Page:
According to JJ Crespo of Zenith advisors, all assets purchased in a year where you fulfill BFR-PR year of the move exception requirements are PR-sourced, even if they are purchased before a move. this is also confirmed by sean king and Giovanni mendez, both respected CPAs and attorneys in PR, in a facebook group post:
Example 1) Bob moves to PR in June 2018. He applies for Act 22 in October 2018 and gets approved. Bob had purchased stock in August 2017, and sold it in December 2018. How are the capital gains allocated under Act 22?
Example 2) Fred moves to PR in February 2018. Fred purchased stock in January 2018 and sells in July 2018. He applies for Act 22 in October 2018 and gets approved. How are the capital gains allocated under Act 22?
Example 3) Jim had purchased crypto in August 2016. Jim moves to PR in June 2018. He applies for Act 22 in October 2018 and gets approved. Jim sold his holdings in March 2018. However, Jim’s Act 22 is backdated to Jan 1. Jim’s holdings were much larger on Jan 1 than the execution of the sale in March 2018. How would Jim elect to treat his gains/losses under 22?
From Sean King:
Okay, let’s take the first situation first. I’m assuming that Bob meets (or will meet) all the requirements to be deemed a bona fide resident of PR for all of 2018 under the IRS’s “year of the move” rules (see IRS Publication 570 for a summary of those rules). So, he’s a PR resident for the whole year despite not moving until June.
Next, we must decide where the gain on the sale of the stock gets sourced under the federal sourcing rules (also summarized in IRS Publication 570). Under those rules, gains on the sale of personal property (that is, everything other than real estate, inventory, etc.) are generally sourced to the taxpayer’s bona fide residence. However, there’s an exception to that rule for certain types of property, which generally includes stock. Assuming the stock falls under this exception to the general rule, then all gains on the sale of such stock realized within ten years of moving to PR must be sourced to (and taxed in) the US unless the taxpayer elects to allocate the gain between PR and the US in one of two prescribed manners (one applicable to marketable securities and the other applicable to everything else). You didn’t say whether the stock was publicly traded, but I’m guessing that it is, and so the allocation between pre and post move gains would have to be made (under the rules) based upon the respective fair market values of the stock at the date of move and the date of sale. In other words, the portion of the gain that accrued pre-move gets sourced to the US and the portion that accrued post move gets sourced to PR. For this purpose, its the actual date of move that matters and not the effective date of the Act 22 decree or the effective date of bona fide PR residency.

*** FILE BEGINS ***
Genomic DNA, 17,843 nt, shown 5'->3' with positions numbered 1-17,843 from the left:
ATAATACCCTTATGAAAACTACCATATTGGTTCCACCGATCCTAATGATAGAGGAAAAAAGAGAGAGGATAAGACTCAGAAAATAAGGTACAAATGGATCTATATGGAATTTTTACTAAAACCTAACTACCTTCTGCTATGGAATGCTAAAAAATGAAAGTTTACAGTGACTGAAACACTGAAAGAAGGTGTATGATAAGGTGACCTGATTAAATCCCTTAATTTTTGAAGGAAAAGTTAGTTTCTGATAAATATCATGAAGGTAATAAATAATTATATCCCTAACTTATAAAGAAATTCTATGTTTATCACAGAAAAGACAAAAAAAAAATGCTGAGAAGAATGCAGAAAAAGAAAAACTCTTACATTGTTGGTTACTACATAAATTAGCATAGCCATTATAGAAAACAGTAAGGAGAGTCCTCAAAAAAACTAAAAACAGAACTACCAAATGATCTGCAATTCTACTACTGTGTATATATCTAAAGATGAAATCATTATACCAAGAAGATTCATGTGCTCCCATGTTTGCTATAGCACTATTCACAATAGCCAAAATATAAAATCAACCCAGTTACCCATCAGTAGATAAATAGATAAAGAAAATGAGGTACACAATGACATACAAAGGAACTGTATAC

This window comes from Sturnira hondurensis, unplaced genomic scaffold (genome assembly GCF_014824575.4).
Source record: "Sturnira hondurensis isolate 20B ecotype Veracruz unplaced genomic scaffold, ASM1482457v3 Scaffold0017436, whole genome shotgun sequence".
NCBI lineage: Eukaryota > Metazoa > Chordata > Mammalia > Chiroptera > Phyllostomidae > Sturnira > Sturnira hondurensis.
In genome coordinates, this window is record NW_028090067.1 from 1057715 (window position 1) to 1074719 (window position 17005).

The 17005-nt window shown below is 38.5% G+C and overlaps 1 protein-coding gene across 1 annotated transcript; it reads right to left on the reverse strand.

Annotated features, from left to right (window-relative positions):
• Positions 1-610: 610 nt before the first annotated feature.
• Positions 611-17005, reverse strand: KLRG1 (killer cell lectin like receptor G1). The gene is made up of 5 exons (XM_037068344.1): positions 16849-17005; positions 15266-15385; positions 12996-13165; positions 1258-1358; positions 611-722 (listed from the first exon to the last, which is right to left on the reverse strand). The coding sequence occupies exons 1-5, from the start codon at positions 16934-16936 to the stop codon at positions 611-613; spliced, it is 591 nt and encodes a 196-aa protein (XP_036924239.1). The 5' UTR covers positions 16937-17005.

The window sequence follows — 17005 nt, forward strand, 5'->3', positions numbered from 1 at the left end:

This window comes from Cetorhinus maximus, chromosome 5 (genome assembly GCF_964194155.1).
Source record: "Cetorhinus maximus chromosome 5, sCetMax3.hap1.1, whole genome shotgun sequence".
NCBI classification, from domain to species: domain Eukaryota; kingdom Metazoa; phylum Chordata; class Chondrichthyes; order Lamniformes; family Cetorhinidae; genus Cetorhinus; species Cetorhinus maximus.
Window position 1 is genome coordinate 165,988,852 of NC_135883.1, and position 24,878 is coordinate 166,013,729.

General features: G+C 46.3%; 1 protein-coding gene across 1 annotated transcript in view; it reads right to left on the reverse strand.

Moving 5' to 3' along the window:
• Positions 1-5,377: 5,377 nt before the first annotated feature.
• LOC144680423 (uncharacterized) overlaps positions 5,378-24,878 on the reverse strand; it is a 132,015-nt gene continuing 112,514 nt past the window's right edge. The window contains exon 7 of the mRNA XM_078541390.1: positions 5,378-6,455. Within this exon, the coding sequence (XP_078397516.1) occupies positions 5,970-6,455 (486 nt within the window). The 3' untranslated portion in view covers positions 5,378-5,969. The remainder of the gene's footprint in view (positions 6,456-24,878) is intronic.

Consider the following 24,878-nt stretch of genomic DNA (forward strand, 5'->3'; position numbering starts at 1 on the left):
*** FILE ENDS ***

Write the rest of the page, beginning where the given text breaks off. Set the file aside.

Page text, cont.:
Regardless, assuming that the taxpayer elects to allocate some of the gain to PR, then the next question is whether he owes ordinary PR taxes on the gain or something less than that under Act 22. As I read it, the Act 22 decree applies all the way back to January 1 of 2018 (see paragraph 5 of the decree that I posted), so Bob would get the favorable Act 22 tax treatment on that portion of the gain that gets sourced to PR.
The analysis for the second scenario is similar but different. In this case the stock was acquired during 2018 and Bob is considered to be a bona fide during all of 2018, so he acquired the stock as a bona fide PR resident. Consequently (but be sure to confirm this with someone you’re paying for the advice), all gain on the sale of the stock is sourced to PR and none to the mainland. And, since Act 22 status is retroactive to Jan 1 of the year of the move, all the gain would receive the favorable Act 22 tax treatment. (I think. Again, confirm this with Méndez Giovanni or someone you pay).
From Giovanni Mendez:
In Example 1) Bob gets an FTC for the portion of the gain that is accrued pre-move, it’s important to have this in mind because a)AMT may apply im certain cases on pre-move gains and other income b) PR could raise its Cap Gain rates to something higher than the US so although currently the FTC is higher than the tax paid that will not always be the case.
In Example 2, it is correct that the entire gain would be sourced to PR.
In example 3 if in lieu of Crypto we were talking about Stock, the entire gain would be US sourced because he sold prior to having his tax home in PR.
In example 3 Giovanni is referring to personal property being treated differently than securities